But Fowler spoke of the strict chain of command in place at Texas, not the loose cocktail gathering that some purport Texas and all its wealthy donors and regents to be. There’s some of that socially, but the order of operations at the university works like this:
Football coach --> athletic director --> president --> chancellor --> board of regents.
All of them have their say, but search committee or not, it ultimately comes back to Powers. “The president is the one who hires and fires,” Fowler told me.
As of Wednesday, at least 10 college and pro coaches with other jobs — Nick Saban, Les Miles, Jim Mora, Jimbo Fisher, Kevin Sumlin, David Shaw, Todd Graham, Mike Tomlin, Jim Harbaugh, Chip Kelly — have been forced into public comment regarding the Longhorns gig. Many more have been rumored to be “good fits” or “interested,” including Art Briles, James Franklin, Mike Gundy, Mike McCarthy, Jon Gruden (current broadcaster) and others. The list never ends because, again, it’s Texas in all its beauty.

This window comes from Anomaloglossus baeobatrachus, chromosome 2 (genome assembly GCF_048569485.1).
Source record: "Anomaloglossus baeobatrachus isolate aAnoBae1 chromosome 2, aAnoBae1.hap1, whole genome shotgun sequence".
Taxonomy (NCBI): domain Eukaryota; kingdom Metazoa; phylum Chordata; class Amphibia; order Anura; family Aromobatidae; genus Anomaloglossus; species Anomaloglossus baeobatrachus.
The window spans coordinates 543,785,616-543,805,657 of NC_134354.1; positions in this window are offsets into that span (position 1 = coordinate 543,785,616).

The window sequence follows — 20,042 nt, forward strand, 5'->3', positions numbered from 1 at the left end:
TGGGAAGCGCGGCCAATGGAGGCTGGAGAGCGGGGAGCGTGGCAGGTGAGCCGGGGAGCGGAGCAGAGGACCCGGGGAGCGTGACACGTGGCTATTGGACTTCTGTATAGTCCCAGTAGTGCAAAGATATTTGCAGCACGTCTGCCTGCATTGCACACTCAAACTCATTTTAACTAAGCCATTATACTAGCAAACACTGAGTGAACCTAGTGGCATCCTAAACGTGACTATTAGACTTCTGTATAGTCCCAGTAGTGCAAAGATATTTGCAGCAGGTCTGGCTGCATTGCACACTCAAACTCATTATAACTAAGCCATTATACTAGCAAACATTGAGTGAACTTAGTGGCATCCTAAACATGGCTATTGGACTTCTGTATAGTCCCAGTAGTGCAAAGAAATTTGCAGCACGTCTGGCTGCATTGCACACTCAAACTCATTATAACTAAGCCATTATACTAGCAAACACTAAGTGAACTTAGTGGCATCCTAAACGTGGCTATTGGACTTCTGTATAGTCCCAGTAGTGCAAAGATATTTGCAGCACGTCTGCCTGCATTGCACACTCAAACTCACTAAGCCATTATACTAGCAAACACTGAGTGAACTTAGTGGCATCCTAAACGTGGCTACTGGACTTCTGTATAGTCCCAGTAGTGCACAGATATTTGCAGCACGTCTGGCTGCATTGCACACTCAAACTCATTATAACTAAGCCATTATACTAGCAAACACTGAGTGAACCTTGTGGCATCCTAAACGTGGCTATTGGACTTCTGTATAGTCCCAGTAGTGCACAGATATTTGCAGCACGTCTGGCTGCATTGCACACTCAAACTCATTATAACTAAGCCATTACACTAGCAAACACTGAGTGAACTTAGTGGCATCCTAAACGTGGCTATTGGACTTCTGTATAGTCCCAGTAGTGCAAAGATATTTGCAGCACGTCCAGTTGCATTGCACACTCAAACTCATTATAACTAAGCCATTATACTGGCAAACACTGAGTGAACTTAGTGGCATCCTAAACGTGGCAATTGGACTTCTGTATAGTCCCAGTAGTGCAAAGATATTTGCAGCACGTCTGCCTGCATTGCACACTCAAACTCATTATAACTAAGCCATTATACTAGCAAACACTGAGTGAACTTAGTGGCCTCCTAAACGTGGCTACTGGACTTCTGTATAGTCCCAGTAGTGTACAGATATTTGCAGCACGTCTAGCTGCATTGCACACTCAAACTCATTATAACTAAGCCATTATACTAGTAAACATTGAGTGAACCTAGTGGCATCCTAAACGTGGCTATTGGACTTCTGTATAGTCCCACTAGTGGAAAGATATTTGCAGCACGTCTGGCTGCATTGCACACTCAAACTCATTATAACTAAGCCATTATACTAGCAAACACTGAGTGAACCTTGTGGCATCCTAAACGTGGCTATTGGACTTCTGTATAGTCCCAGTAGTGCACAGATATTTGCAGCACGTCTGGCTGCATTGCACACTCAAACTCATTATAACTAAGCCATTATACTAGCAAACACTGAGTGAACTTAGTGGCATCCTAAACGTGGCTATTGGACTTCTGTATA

We need to slow down a little bit, though. The search will proceed over the next few weeks, and whether its Patterson or Powers or eight people deciding on one football coach, there are three primary questions to the search that haven’t changed.
Who can handle everything, other than football, that comes with Texas?
I’m not sure we’ve yet realized how skillful Brown was at this part of his job in 16 years at Texas. It might have been his best attribute.
“Mack’s a super guy, and I’ve worked pretty closely in public and private with him,” Fowler said. “We’d go out [to events] and he’d remember names a year later, everybody’s kids and all the details. He loves to talk and visit with people. That’s one of his strong points. [The late Texas coach] Darrell Royal told me that Mack is one of the best at interpersonal relationships he’s ever seen.”